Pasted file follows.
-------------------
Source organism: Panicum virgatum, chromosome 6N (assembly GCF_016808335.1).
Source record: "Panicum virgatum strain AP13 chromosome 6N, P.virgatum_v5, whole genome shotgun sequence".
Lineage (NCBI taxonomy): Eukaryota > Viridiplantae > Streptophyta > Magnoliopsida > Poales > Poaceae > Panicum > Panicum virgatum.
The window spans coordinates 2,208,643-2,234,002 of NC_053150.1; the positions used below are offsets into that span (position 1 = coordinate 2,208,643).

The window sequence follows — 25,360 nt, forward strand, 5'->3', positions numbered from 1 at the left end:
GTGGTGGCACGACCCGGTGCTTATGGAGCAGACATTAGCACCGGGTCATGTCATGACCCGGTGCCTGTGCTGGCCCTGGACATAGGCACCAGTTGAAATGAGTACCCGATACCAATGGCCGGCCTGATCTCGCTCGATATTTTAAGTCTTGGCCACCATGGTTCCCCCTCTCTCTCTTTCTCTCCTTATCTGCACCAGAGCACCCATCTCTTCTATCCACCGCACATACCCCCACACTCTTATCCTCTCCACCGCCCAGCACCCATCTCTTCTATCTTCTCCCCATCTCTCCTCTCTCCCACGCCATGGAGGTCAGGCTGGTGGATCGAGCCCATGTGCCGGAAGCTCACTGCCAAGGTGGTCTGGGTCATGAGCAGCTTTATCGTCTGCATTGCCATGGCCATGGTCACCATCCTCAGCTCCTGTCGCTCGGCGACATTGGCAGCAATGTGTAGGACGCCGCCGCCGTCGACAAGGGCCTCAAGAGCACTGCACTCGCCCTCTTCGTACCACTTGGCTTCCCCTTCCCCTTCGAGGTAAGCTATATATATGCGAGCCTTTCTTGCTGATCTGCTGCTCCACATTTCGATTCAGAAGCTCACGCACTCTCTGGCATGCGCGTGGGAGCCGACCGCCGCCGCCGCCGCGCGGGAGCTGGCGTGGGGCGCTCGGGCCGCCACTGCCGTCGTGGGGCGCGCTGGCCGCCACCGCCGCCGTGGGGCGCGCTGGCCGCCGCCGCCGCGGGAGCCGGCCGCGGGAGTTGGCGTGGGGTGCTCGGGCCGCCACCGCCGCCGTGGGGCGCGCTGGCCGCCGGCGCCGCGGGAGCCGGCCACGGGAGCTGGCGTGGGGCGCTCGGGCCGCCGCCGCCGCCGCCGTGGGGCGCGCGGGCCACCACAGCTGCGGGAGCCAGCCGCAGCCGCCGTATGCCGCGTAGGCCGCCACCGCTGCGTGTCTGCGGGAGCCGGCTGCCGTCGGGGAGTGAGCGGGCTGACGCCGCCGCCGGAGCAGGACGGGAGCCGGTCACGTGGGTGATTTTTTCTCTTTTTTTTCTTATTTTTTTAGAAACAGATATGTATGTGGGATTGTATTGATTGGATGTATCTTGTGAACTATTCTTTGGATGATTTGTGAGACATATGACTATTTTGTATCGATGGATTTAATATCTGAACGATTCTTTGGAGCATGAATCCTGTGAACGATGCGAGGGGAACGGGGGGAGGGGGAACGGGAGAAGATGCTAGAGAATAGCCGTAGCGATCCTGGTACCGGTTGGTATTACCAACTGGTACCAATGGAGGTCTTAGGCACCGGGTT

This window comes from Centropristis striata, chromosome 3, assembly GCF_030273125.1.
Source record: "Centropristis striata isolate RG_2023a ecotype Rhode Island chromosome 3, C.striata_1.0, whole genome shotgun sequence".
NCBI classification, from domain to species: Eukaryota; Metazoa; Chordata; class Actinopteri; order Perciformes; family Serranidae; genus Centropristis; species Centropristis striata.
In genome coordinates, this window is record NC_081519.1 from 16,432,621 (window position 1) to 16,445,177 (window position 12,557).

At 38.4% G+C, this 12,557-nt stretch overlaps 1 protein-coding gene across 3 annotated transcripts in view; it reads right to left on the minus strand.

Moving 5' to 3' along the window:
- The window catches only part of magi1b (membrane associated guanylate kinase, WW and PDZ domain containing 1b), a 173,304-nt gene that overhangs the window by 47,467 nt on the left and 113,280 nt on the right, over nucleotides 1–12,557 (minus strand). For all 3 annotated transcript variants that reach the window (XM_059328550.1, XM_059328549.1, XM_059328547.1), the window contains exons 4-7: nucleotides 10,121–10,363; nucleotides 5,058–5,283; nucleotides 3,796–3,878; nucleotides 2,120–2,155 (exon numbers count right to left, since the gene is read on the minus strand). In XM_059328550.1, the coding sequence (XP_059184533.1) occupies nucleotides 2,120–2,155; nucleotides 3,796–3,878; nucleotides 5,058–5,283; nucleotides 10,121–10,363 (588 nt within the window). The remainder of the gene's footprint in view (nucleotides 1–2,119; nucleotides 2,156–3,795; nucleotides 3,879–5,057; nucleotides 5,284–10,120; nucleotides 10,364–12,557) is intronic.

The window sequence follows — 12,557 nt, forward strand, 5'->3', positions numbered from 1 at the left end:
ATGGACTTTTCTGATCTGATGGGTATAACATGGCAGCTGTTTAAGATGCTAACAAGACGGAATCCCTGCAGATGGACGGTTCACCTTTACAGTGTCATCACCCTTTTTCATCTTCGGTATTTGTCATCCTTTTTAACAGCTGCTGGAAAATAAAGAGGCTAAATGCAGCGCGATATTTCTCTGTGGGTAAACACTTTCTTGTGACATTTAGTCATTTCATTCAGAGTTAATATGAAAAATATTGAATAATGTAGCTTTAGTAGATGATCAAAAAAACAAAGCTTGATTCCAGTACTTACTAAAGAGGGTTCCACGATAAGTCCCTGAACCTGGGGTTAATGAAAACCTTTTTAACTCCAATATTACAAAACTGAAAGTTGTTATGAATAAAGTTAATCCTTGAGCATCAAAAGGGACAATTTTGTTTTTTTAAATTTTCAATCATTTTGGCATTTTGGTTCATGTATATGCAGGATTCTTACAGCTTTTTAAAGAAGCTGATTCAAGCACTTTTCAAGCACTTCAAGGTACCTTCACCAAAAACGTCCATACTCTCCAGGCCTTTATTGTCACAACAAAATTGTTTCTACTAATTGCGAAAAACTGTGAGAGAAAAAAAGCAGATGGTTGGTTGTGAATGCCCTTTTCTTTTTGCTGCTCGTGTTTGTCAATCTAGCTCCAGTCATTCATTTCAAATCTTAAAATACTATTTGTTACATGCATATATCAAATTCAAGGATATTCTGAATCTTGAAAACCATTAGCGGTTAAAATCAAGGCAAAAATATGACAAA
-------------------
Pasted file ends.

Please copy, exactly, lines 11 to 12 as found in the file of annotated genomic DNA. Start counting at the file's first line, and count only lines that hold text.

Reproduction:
At 38.4% G+C, this 12,557-nt stretch overlaps 1 protein-coding gene across 3 annotated transcripts in view; it reads right to left on the minus strand.

Moving 5' to 3' along the window: